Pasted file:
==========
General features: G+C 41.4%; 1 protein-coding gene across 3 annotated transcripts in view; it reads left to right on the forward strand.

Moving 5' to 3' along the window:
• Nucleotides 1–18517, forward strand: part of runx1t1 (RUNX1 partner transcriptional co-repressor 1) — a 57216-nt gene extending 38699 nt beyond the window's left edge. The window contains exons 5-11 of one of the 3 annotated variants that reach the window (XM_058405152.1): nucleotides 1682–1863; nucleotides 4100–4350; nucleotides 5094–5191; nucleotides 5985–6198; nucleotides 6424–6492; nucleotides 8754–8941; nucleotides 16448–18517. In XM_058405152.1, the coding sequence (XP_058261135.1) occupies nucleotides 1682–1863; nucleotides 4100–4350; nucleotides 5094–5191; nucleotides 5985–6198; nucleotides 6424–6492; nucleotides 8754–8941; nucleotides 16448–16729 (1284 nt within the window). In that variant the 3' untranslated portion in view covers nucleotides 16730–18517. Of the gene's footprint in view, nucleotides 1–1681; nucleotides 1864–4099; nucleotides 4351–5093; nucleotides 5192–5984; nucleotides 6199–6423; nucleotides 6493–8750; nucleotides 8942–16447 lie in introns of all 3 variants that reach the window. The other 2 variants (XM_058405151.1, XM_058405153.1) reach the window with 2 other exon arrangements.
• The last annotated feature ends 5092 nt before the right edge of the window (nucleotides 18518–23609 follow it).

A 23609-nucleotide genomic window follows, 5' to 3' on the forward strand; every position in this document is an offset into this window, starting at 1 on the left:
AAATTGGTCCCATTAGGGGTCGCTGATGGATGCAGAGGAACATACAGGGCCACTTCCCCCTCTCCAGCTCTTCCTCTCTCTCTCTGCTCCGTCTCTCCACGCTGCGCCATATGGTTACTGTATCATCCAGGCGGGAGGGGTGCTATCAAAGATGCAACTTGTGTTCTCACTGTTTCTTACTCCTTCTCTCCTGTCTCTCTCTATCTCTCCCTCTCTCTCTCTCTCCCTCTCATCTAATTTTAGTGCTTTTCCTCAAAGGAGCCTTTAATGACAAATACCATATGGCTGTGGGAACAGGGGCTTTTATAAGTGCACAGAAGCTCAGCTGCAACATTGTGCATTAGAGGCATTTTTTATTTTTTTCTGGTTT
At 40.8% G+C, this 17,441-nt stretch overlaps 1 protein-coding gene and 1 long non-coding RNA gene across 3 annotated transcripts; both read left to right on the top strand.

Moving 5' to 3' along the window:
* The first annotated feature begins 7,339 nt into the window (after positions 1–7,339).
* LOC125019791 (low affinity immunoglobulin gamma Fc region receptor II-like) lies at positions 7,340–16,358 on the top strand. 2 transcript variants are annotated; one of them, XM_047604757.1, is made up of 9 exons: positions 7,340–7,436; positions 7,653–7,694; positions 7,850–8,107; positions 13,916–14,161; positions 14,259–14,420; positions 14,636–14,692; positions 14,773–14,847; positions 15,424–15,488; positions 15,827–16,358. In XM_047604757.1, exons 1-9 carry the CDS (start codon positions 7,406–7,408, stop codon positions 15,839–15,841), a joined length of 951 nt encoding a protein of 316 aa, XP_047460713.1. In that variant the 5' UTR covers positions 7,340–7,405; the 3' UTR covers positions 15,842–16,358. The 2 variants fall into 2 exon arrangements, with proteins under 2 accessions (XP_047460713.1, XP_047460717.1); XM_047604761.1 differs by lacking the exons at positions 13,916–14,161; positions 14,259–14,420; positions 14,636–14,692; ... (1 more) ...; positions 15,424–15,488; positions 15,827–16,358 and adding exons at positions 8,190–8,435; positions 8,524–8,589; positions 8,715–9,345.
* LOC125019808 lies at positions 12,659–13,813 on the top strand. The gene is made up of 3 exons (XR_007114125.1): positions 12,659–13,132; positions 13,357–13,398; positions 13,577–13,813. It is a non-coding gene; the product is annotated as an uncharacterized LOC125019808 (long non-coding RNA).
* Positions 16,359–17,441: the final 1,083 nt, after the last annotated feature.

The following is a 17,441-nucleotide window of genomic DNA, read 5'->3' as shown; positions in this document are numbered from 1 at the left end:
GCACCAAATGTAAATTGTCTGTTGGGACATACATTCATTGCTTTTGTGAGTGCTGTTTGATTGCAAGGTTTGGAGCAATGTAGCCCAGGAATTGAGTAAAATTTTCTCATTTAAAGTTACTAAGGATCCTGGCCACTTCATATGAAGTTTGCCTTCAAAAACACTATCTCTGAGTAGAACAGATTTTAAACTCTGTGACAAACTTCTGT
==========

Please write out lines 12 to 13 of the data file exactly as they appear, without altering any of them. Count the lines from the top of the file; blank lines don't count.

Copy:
* Positions 16,359–17,441: the final 1,083 nt, after the last annotated feature.

The following is a 17,441-nucleotide window of genomic DNA, read 5'->3' as shown; positions in this document are numbered from 1 at the left end: